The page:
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Why should you do it



Created for Greatist by the experts at Healthline. Continue reading

You may have heard that they are called “girl push-ups” (* wince *) or “modified push-ups”. Regardless of their title, knee pushups often get a bad rap – they’re too easy, they “cheat”, they put strain on your kneecaps. But the science seems to be different.

Knee pushups are a real upper body exercise. They are the perfect introduction to standard pushups or other difficult arm or shoulder exercises.

Find out how to perfect your shape and maximize the benefits of this simple home move.

Photo credit: Dima Bazak

This step is pretty easy. It’s like a push-up … but on your knees.

  1. Kneel on the floor.
  2. Extend your arms and place your hands shoulder width apart on the floor in front of you.
  3. While flexing your arms, tighten your abs and lower your torso until your chest touches the floor.
  4. Push your upper body back by straightening your arms. Slow and steady baby
  5. Rinse and repeat.

It’s important to focus on form rather than speed or number of repetitions.

A few more pro tips:

  • Keep your back straight – never rounded! – during the move.
  • Focus on keeping your muscles active even as you sink to the floor.
  • Tighten your abs and buttocks to train your core with push-ups.
  • Slide your weight into your whole hand, including your fingers, to avoid straining your wrist.
  • Don’t forget to breathe!
  • If you notice your form getting sloppy, take a break. You could hurt yourself if you do too much too soon. But you will build strength over time!

If you want to work the back of your arms (also known as the triceps), you can change the knee strike.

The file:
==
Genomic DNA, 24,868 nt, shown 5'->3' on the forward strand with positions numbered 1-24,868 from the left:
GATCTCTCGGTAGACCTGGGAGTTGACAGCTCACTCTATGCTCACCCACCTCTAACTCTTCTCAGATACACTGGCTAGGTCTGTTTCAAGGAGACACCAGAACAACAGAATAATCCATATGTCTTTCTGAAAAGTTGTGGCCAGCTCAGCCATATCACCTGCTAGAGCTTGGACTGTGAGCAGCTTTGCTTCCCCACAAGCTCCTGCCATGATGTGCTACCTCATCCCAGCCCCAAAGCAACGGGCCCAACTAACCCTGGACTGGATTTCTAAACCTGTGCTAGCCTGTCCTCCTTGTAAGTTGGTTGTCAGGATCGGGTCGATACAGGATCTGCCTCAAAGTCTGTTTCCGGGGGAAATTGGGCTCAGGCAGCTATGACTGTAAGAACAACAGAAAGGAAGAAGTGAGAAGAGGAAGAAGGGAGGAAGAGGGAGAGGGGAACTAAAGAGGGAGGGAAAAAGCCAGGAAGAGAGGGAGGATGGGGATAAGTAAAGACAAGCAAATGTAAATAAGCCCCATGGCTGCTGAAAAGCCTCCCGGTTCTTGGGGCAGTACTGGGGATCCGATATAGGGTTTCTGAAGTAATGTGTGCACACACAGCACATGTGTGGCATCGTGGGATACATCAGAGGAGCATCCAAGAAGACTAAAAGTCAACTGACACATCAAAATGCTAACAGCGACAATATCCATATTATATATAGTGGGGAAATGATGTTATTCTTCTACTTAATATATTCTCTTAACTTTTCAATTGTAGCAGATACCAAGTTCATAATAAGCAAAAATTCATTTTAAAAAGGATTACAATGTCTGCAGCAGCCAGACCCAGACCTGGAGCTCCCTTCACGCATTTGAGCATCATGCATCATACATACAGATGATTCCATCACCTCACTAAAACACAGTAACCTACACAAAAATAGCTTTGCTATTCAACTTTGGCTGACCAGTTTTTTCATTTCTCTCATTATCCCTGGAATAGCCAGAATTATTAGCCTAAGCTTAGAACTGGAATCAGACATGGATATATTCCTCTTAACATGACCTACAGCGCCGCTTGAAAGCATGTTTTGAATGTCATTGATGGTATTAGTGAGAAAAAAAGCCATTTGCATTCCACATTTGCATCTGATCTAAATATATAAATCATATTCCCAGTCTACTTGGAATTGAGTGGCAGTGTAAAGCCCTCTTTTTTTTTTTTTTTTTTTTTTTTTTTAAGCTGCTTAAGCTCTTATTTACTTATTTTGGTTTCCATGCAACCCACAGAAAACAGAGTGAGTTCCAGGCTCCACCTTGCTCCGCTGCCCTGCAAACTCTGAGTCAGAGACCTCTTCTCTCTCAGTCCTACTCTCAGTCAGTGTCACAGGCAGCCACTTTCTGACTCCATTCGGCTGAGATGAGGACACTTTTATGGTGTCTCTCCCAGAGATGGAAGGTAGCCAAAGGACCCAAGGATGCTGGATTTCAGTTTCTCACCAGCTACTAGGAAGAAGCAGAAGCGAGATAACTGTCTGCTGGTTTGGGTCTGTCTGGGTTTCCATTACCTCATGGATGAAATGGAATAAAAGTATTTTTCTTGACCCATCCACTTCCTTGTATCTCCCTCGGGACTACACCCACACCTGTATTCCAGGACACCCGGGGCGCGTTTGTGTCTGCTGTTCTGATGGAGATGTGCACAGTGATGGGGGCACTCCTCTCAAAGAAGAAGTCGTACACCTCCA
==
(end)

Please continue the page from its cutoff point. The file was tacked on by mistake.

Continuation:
Photo credit: Dima Bazak

  1. Kneel on the floor.
  2. Put your arms straight in front of you.
  3. Tighten your abs as you flex your arms and lower your torso until your chest touches the floor and your elbows scrape the sides of your ribs.
  4. Push your upper body back by straightening your arms. Slow and steady baby
  5. Rinse and repeat.

For one thing, they’re simpler! Starting on your knees allows you to work on your shape and stability before moving on to toe push-ups.

A small 2011 study of 28 athletic men doing both traditional and modified push-ups found that knee push-ups are “an effective alternative” for people who cannot yet do traditional push-ups. It also showed that knee pushups might be more beneficial for people recovering from upper back or shoulder problems.

Recent research shows that knee push-ups and traditional push-ups activate the same upper body muscles: chest, shoulders, arms, and abs. The only real difference is that you are reducing your load.

It’s like the difference between a squat with just your body weight and a squat with dumbbells. # Steel buns

One of the researchers suggested that once you’ve become comfortable with 16 push-ups in a row, it is time to try a few toe pushups.

A little preparation before your workout can help prevent feeling weak in your knees after your push-ups.

  • Always do push-ups on a mat or rug instead of a bare floor.
  • Kneel on a folded towel or throw pillow to cushion your knees during push-ups.
  • Place your hands flat on the floor with your fingers slightly apart so that your front half can support half the weight. You shouldn’t just rely on your knees for support.
  • Check your form often. You want to distribute your weight evenly across your torso to avoid knee or wrist injuries.

If your knees still feel beaten after taking these precautions, you may need to take a break from knee pushups. Talk to your doctor or physical therapist about strengthening exercises or stretching the muscles around your knees.

  • Knee pushups are an introduction to other upper body workouts. Once you have mastered the knee push-ups, try doing toe push-ups.
  • Knee pushups strengthen your chest, shoulders, arms, and abs. You can even get a glute workout if you tone your bum while doing pushups.
  • Knee pushups work the same muscles as toe pushups – they just reduce stress.
  • Kneel on a folded towel or pillow to avoid injuring your knees.
  • If you experience persistent knee pain after knee push-ups, stop doing them and talk to your doctor or physical therapist.


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